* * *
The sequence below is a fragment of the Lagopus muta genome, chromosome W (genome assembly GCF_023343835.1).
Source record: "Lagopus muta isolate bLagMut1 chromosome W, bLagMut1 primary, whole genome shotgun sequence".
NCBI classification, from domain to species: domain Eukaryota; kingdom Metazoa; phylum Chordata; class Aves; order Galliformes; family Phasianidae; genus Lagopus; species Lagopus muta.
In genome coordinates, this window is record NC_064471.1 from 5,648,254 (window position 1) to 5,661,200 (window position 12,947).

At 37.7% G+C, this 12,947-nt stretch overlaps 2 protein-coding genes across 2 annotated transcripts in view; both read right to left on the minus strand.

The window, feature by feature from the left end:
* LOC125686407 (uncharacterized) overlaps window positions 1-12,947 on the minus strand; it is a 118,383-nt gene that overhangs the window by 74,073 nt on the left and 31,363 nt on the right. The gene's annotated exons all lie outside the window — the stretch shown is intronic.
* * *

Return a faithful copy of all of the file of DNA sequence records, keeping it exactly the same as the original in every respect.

The sequence below is a fragment of the Lagopus muta genome, chromosome W (genome assembly GCF_023343835.1).
Source record: "Lagopus muta isolate bLagMut1 chromosome W, bLagMut1 primary, whole genome shotgun sequence".
NCBI classification, from domain to species: domain Eukaryota; kingdom Metazoa; phylum Chordata; class Aves; order Galliformes; family Phasianidae; genus Lagopus; species Lagopus muta.
In genome coordinates, this window is record NC_064471.1 from 5,648,254 (window position 1) to 5,661,200 (window position 12,947).

At 37.7% G+C, this 12,947-nt stretch overlaps 2 protein-coding genes across 2 annotated transcripts in view; both read right to left on the minus strand.

The window, feature by feature from the left end:
* LOC125686407 (uncharacterized) overlaps window positions 1-12,947 on the minus strand; it is a 118,383-nt gene that overhangs the window by 74,073 nt on the left and 31,363 nt on the right. The gene's annotated exons all lie outside the window — the stretch shown is intronic.